Sometimes I wonder if it's denial. "If I don't admit the symptom, nothing will be wrong."

Other times she doesn't want to admit responsibility for causing a problem. (Drinks loads of water hoping to avoid UTIs, but causes low sodium.) "I do NOT drink a lot of water!"

Then there's confusion from increasing dementia. Of course she stoutly denies that.

She SOUNDS lucid so med professionals take her word over mine. She's 92.

My husband doesn’t have dementia, but he refuses to honestly speak with a doctor to tell him what’s wrong or how he’s feeling. Everything is worries...I have no idea why my wife dragged me in here. I wind up talking to the doctor because hubby is not the least interested in anything to do with his health. The only reason he knows he’s on Eliquis is because I pitched a giant fit when I found out what it cost. He never took doctors or therapists seriously, and it’s probably 95% of the reason he’s bedridden today.

He never went into the doctor alone and now that we have a doctor who makes house calls, I sit right there the whole time she’s here and answer questions. He used to blow me off in front of the doctor but the doctors always picked up on the fact that I was the one who knew about his health.

You can step step out for the actual exam, but during the chats, always be there.
Helpful Answer (3)
Reply to Ahmijoy

We were in the ER because Mom was too weak to get up off toilet.  The doctor asked: Do you have any chest pain?
Mom: No
Me:  Mom, he's not asking about a heart attack, but your lungs. Maybe bronchitis.
Mom: Oh.  Yes I have chest pain.  My lungs hurt.

We never let her go alone to see a doc after that hospital stay. (flu and lung complications.)
Helpful Answer (1)
Reply to GrannieAnnie

Nurse: Are you taking all these medicines as directed?

Dad: Yes

Me: Dad, didn't you tell me last week that you check your blood pressure every morning and then decide how much medicine you are going to take that day?

Dad: Well, yes that's what I do. Good Pills, Bad Pills says you can only take so much of this stuff before it kills you.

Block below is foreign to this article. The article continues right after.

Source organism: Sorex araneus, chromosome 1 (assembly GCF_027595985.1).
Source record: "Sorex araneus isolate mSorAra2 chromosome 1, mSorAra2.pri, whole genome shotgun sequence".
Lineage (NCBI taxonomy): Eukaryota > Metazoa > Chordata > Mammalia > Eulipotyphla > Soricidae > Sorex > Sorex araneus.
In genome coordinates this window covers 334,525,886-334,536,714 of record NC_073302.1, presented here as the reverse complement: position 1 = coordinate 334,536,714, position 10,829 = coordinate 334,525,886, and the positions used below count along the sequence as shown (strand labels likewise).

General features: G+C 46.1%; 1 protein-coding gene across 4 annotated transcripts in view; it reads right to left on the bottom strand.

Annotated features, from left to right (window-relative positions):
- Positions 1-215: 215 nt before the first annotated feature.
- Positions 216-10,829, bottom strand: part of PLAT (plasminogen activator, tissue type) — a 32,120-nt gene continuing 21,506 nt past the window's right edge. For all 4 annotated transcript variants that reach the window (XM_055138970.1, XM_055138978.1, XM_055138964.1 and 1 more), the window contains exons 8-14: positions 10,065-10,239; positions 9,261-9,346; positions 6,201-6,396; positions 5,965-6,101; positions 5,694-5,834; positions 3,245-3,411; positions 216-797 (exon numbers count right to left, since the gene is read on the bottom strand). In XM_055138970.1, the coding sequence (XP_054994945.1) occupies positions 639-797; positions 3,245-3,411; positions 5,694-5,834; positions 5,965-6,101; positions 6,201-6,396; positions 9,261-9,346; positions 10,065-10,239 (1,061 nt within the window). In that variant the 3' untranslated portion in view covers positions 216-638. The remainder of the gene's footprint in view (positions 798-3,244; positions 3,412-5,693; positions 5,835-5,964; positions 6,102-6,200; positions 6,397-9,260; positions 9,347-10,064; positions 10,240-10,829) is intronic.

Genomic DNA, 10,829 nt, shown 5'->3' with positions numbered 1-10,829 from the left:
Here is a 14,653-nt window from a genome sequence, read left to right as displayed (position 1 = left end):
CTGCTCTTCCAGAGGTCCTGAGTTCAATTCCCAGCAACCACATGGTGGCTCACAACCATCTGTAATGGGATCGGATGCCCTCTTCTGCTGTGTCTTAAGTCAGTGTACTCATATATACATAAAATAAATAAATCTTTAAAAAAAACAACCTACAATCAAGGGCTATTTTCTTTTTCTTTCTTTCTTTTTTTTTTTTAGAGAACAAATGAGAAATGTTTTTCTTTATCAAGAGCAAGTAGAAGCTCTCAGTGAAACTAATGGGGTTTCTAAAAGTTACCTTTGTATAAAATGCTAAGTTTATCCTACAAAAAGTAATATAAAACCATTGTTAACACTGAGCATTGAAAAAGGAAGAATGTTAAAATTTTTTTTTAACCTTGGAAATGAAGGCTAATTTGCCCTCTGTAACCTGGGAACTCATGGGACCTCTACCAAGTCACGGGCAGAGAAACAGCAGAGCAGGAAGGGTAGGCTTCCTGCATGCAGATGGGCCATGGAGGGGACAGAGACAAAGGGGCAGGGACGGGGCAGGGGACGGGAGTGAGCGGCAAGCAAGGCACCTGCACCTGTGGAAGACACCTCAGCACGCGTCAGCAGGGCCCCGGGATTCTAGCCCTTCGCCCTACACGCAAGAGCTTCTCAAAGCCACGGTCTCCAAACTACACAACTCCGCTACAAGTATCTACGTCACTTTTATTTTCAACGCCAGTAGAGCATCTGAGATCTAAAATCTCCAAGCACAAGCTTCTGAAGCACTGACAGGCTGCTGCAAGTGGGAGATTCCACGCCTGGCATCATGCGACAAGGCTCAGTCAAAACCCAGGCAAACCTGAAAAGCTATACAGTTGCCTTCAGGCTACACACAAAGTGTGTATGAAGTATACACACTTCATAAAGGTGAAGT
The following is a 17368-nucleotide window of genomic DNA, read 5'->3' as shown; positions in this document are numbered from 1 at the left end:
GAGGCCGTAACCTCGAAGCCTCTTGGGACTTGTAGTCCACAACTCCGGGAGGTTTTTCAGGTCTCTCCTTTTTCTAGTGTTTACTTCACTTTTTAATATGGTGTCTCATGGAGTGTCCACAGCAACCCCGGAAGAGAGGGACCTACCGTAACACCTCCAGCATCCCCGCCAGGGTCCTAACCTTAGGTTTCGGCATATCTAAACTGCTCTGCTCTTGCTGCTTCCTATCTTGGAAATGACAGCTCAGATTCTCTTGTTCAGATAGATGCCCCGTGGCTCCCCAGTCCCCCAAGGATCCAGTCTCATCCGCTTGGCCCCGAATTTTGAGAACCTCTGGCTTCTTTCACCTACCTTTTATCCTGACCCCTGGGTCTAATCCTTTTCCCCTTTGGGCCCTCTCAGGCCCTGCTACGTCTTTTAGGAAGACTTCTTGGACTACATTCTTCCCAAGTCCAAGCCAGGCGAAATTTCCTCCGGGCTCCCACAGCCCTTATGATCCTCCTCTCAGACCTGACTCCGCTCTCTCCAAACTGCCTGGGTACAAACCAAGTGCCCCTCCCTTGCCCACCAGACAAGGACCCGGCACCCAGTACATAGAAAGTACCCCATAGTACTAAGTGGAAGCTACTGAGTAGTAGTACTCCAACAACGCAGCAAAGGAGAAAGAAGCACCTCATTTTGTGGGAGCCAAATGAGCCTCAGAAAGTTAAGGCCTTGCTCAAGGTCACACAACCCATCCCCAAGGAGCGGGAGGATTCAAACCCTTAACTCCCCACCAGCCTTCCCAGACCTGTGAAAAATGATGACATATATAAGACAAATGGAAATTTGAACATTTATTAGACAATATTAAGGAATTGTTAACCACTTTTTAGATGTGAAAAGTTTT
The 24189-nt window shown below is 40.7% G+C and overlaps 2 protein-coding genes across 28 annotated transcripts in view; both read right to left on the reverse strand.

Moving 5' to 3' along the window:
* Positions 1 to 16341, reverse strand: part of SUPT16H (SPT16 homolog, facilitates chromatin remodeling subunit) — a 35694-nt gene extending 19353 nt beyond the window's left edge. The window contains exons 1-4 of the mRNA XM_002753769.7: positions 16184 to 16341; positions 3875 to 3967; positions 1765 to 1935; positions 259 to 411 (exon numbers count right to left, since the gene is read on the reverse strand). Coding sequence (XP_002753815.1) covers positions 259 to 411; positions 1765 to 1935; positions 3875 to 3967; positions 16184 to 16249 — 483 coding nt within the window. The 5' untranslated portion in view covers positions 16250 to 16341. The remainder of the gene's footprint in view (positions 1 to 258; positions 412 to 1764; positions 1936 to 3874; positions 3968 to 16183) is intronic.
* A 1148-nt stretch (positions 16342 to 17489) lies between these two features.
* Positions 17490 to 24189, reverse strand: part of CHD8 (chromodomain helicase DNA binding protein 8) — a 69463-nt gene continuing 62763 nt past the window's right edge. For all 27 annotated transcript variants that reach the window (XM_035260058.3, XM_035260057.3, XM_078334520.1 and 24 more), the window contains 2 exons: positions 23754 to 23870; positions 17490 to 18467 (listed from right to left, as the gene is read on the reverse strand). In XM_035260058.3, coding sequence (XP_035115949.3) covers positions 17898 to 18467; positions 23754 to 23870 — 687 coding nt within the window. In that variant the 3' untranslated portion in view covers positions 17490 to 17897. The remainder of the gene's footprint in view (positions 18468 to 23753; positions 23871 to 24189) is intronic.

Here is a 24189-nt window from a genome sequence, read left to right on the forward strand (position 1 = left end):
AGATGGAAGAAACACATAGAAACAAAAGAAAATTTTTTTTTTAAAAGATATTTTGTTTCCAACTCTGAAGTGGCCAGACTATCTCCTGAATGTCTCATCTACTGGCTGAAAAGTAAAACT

Helpful Answer (4)
Reply to TNtechie

Many posts suggest writing to the doctor etc before an appointment to let them know what you are seeing, so that they can check more carefully if the patient gives them different information. There is also an ability to get your mother to sign to let the doctor discuss her situation with you, overcoming the 'privacy' problem for the doctor. The doctor's surgery should be able to give you the form or information about where to get it. I have also managed to ask my MIL questions (do you remember the time when???) if I hear her giving 'wrong' answers. That lets the doctor hear from her not me, but flags a problem. Our poor elders seem to see the questions as an exam that they don't want to fail, which is not good for proper diagnosis.
Helpful Answer (2)
Reply to MargaretMcKen

My dad doesn’t have dementia but I’ve had many talks with his doctors out in the halls out of his earshot. They don’t have to comment but they do listen to me, I make them aware that dad won’t tell them all of his symptoms, won’t complain about what’s bothering him, won’t learn his meds or what they’re for, won’t do anything proactive anymore, etc. This has proven helpful for us and dad never knows I do it.
Helpful Answer (4)
Reply to Daughterof1930

If she has dementia, she can't be relied upon to report accurate information to a doctor or nurse. I have no idea why they don't know this. But, if she's in IL there may not be anyone around her to accurately report what is going on, because she's not monitored.

I'd explore if she needs closer supervision, having dementia and being 92, so they can log what meds she's taking, what she's consuming, how she's sleeping and monitor he in general, like in an AL.
Helpful Answer (1)
Reply to Sunnygirl1

Subscribe to
Our Newsletter